24

"None of us are security experts" and "I wouldn't feel comfortable with a company storing my credit card information in this manner" are completely valid arguments. From a technical perspective (on the merits), they ought to end the discussion. But if you're arguing with folks who are not security experts, they may not be in a position to recognize good ...


24

Cardholder name, 4 last digits of CC number and its expiration date are all NOT sensitive data. The cardholder name and expiration date only require protection if you are storing them with the full primary account number, not the truncated 4 digit number. If you are storing, processing, or transmitting cardholder data then you must meet all of the other PCI ...


23

From an end user perspective, i usually give the reader and surrounding plates a good whack with my fist and i try and peel back any of the faceplates with my keys or a knife. The fact of the matter is, the best quality skimmers aren't detectable. POS machines can be hacked which results in an almost undetectable scenario. Your best bet, if you want to avoid ...


23

Yes, you can. On some places you can find a device called demagnetizer. Just run your card over it (or over a very strong magnet), and the magnetic track will be corrupted and you will only be able to use the chip part of the card.


22

The magnetic strip contains the exact information used to identify the card. The chip holds a piece of information that it doesn't share, but that it can use to prove it has that information. Thus, a magnetic stripe is dumb and can be copied, but since the chip doesn't give out its secret, a vendor can't simply copy it when you use it. A magnetic stripe ...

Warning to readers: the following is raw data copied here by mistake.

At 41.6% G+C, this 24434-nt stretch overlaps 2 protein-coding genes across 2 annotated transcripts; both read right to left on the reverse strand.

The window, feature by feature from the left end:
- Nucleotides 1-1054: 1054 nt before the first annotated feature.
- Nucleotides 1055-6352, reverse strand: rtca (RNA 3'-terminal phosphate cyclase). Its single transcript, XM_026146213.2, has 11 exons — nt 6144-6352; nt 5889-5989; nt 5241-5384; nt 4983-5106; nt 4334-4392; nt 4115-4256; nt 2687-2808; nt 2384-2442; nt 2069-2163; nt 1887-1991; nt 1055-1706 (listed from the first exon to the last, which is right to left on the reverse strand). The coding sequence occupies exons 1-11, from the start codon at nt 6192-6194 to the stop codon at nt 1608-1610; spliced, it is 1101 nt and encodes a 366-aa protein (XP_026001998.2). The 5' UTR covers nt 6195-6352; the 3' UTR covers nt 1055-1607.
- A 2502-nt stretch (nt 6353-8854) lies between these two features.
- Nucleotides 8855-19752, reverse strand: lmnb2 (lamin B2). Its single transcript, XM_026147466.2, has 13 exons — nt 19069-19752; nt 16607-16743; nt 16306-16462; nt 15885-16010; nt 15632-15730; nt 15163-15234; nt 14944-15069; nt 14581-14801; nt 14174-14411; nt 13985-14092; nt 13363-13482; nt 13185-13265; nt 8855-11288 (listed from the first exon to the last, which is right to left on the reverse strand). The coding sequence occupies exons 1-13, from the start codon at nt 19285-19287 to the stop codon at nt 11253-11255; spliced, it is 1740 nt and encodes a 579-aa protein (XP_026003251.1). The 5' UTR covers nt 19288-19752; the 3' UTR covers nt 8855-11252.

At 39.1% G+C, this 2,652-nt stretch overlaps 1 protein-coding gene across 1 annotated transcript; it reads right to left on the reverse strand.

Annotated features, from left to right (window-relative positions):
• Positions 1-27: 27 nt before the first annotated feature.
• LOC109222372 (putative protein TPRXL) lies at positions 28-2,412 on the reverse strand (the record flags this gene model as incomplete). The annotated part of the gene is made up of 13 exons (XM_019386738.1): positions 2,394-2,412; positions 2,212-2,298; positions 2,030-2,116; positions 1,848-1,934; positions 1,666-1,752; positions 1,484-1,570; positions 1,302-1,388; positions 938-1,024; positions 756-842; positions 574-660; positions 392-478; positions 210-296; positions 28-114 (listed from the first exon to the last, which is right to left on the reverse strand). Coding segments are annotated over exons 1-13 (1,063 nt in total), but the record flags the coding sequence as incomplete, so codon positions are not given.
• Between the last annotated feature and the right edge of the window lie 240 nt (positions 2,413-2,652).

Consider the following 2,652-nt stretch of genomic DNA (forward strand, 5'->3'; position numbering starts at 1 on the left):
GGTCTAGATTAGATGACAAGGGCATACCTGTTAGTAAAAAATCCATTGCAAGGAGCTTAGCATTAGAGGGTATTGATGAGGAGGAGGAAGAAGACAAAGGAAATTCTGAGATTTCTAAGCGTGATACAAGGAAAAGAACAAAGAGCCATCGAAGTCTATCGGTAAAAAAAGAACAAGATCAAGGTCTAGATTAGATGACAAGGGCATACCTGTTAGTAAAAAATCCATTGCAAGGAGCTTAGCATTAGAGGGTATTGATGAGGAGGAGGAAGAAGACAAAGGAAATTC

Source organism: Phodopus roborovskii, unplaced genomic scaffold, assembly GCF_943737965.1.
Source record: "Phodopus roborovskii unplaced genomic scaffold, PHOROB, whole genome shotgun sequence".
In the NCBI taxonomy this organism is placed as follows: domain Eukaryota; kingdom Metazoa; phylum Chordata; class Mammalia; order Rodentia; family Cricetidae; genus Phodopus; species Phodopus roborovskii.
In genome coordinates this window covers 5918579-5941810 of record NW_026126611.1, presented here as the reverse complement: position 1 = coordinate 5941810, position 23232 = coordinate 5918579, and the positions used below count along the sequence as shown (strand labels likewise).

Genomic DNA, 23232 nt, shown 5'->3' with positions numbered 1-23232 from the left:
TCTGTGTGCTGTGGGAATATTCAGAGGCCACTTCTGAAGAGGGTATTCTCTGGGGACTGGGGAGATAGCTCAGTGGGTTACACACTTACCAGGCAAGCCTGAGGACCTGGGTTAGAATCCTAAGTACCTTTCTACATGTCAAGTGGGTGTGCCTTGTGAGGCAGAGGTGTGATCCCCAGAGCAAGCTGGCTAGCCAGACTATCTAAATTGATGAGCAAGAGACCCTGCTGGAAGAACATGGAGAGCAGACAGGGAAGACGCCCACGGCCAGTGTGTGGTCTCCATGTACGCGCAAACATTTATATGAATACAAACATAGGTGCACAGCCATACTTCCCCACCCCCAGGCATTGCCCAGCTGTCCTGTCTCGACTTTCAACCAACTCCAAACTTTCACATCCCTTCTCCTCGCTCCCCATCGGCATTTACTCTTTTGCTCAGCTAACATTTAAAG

21

Yes, that last someone is correct, in addition to encryption (confidentiality) HTTPS gives you the assurances that the form is coming from where you think it is (authentication), and that it has not been interfered with in transit (integrity). Without HTTPS the form could be modified by a MITM as described. It'sNot using HTTPS for this is simply bad ...


18

Next time you go to the shop leave your card in your wallet and try as much as you can to pay for your purchase. Try with several different card readers to be sure. If you can't pay, then it's pretty well protected. If you can, well... I can't speak for that particular wallet but it is certainly possible to block RFID in that manner. It just depends if they ...


17

The CVC (sometimes "CVV" or "CVV2") is supposed to indicate whether the card is present at the time of the transaction. Card companies require that it never be stored or recorded, but rather passed directly from the customer to the merchant gateway and then immediately forgotten. Therefore, any time you give that number to a merchant, they're supposed to use ...